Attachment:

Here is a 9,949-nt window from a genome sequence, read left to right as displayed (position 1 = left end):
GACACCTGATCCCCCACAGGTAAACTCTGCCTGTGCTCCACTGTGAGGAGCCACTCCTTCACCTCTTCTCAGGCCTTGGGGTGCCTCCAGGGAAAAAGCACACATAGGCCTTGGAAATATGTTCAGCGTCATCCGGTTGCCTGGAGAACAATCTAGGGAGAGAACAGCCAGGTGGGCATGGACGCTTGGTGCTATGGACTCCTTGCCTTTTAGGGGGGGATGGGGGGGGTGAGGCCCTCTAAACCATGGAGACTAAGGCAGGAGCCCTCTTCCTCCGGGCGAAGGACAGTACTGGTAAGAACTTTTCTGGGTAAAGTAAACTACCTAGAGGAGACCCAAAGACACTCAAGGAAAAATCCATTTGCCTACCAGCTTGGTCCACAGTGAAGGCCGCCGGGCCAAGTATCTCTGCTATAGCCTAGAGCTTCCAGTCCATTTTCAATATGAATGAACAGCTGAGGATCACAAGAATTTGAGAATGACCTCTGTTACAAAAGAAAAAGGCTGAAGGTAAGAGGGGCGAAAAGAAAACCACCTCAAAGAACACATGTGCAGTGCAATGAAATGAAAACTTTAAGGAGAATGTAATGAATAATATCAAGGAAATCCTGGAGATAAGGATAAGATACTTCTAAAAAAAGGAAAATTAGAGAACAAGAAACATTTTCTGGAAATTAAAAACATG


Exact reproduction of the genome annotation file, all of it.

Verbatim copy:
Here is a 9,949-nt window from a genome sequence, read left to right as displayed (position 1 = left end):
GACACCTGATCCCCCACAGGTAAACTCTGCCTGTGCTCCACTGTGAGGAGCCACTCCTTCACCTCTTCTCAGGCCTTGGGGTGCCTCCAGGGAAAAAGCACACATAGGCCTTGGAAATATGTTCAGCGTCATCCGGTTGCCTGGAGAACAATCTAGGGAGAGAACAGCCAGGTGGGCATGGACGCTTGGTGCTATGGACTCCTTGCCTTTTAGGGGGGGATGGGGGGGGTGAGGCCCTCTAAACCATGGAGACTAAGGCAGGAGCCCTCTTCCTCCGGGCGAAGGACAGTACTGGTAAGAACTTTTCTGGGTAAAGTAAACTACCTAGAGGAGACCCAAAGACACTCAAGGAAAAATCCATTTGCCTACCAGCTTGGTCCACAGTGAAGGCCGCCGGGCCAAGTATCTCTGCTATAGCCTAGAGCTTCCAGTCCATTTTCAATATGAATGAACAGCTGAGGATCACAAGAATTTGAGAATGACCTCTGTTACAAAAGAAAAAGGCTGAAGGTAAGAGGGGCGAAAAGAAAACCACCTCAAAGAACACATGTGCAGTGCAATGAAATGAAAACTTTAAGGAGAATGTAATGAATAATATCAAGGAAATCCTGGAGATAAGGATAAGATACTTCTAAAAAAAGGAAAATTAGAGAACAAGAAACATTTTCTGGAAATTAAAAACATG